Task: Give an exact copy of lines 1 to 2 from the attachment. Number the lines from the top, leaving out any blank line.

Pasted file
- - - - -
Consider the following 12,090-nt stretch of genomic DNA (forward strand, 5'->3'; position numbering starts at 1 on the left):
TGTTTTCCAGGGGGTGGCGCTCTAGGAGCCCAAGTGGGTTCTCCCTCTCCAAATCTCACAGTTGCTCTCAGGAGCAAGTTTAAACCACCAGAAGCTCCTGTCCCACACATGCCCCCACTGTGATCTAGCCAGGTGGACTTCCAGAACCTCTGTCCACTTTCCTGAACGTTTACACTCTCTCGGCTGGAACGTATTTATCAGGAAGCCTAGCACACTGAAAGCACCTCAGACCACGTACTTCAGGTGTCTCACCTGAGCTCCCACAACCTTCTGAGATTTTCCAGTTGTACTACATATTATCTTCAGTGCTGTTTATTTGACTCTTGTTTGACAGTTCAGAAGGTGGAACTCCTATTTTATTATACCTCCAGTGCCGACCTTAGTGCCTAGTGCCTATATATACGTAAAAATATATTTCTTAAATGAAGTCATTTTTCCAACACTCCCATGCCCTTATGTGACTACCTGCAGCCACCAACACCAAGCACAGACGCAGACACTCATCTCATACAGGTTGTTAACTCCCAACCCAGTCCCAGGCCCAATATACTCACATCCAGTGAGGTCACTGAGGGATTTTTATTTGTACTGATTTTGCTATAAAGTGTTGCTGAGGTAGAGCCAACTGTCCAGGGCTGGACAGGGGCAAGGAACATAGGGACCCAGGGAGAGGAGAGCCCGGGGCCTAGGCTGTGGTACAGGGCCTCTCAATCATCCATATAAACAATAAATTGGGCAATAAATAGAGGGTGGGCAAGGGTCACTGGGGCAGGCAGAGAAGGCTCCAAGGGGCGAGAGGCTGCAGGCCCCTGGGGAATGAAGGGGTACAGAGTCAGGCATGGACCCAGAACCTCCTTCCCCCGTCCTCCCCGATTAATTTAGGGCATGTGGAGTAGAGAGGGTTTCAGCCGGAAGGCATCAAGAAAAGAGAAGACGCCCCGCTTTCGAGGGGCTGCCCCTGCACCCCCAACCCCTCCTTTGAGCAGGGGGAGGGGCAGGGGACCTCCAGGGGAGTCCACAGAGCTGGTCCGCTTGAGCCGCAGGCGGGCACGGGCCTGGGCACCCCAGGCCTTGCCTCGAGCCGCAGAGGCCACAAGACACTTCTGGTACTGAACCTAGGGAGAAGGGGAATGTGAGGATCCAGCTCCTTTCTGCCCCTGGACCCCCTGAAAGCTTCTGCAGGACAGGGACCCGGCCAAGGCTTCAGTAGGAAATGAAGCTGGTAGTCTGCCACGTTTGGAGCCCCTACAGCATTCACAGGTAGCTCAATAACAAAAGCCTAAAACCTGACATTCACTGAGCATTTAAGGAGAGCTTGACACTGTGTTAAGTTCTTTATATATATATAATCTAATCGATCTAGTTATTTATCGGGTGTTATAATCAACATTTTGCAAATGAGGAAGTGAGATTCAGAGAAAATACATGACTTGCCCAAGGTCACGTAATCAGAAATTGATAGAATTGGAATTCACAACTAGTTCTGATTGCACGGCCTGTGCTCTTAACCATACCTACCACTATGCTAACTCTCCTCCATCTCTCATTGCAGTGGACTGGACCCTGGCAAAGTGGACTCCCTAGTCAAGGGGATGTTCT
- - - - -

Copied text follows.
Consider the following 12,090-nt stretch of genomic DNA (forward strand, 5'->3'; position numbering starts at 1 on the left):
TGTTTTCCAGGGGGTGGCGCTCTAGGAGCCCAAGTGGGTTCTCCCTCTCCAAATCTCACAGTTGCTCTCAGGAGCAAGTTTAAACCACCAGAAGCTCCTGTCCCACACATGCCCCCACTGTGATCTAGCCAGGTGGACTTCCAGAACCTCTGTCCACTTTCCTGAACGTTTACACTCTCTCGGCTGGAACGTATTTATCAGGAAGCCTAGCACACTGAAAGCACCTCAGACCACGTACTTCAGGTGTCTCACCTGAGCTCCCACAACCTTCTGAGATTTTCCAGTTGTACTACATATTATCTTCAGTGCTGTTTATTTGACTCTTGTTTGACAGTTCAGAAGGTGGAACTCCTATTTTATTATACCTCCAGTGCCGACCTTAGTGCCTAGTGCCTATATATACGTAAAAATATATTTCTTAAATGAAGTCATTTTTCCAACACTCCCATGCCCTTATGTGACTACCTGCAGCCACCAACACCAAGCACAGACGCAGACACTCATCTCATACAGGTTGTTAACTCCCAACCCAGTCCCAGGCCCAATATACTCACATCCAGTGAGGTCACTGAGGGATTTTTATTTGTACTGATTTTGCTATAAAGTGTTGCTGAGGTAGAGCCAACTGTCCAGGGCTGGACAGGGGCAAGGAACATAGGGACCCAGGGAGAGGAGAGCCCGGGGCCTAGGCTGTGGTACAGGGCCTCTCAATCATCCATATAAACAATAAATTGGGCAATAAATAGAGGGTGGGCAAGGGTCACTGGGGCAGGCAGAGAAGGCTCCAAGGGGCGAGAGGCTGCAGGCCCCTGGGGAATGAAGGGGTACAGAGTCAGGCATGGACCCAGAACCTCCTTCCCCCGTCCTCCCCGATTAATTTAGGGCATGTGGAGTAGAGAGGGTTTCAGCCGGAAGGCATCAAGAAAAGAGAAGACGCCCCGCTTTCGAGGGGCTGCCCCTGCACCCCCAACCCCTCCTTTGAGCAGGGGGAGGGGCAGGGGACCTCCAGGGGAGTCCACAGAGCTGGTCCGCTTGAGCCGCAGGCGGGCACGGGCCTGGGCACCCCAGGCCTTGCCTCGAGCCGCAGAGGCCACAAGACACTTCTGGTACTGAACCTAGGGAGAAGGGGAATGTGAGGATCCAGCTCCTTTCTGCCCCTGGACCCCCTGAAAGCTTCTGCAGGACAGGGACCCGGCCAAGGCTTCAGTAGGAAATGAAGCTGGTAGTCTGCCACGTTTGGAGCCCCTACAGCATTCACAGGTAGCTCAATAACAAAAGCCTAAAACCTGACATTCACTGAGCATTTAAGGAGAGCTTGACACTGTGTTAAGTTCTTTATATATATATAATCTAATCGATCTAGTTATTTATCGGGTGTTATAATCAACATTTTGCAAATGAGGAAGTGAGATTCAGAGAAAATACATGACTTGCCCAAGGTCACGTAATCAGAAATTGATAGAATTGGAATTCACAACTAGTTCTGATTGCACGGCCTGTGCTCTTAACCATACCTACCACTATGCTAACTCTCCTCCATCTCTCATTGCAGTGGACTGGACCCTGGCAAAGTGGACTCCCTAGTCAAGGGGATGTTCT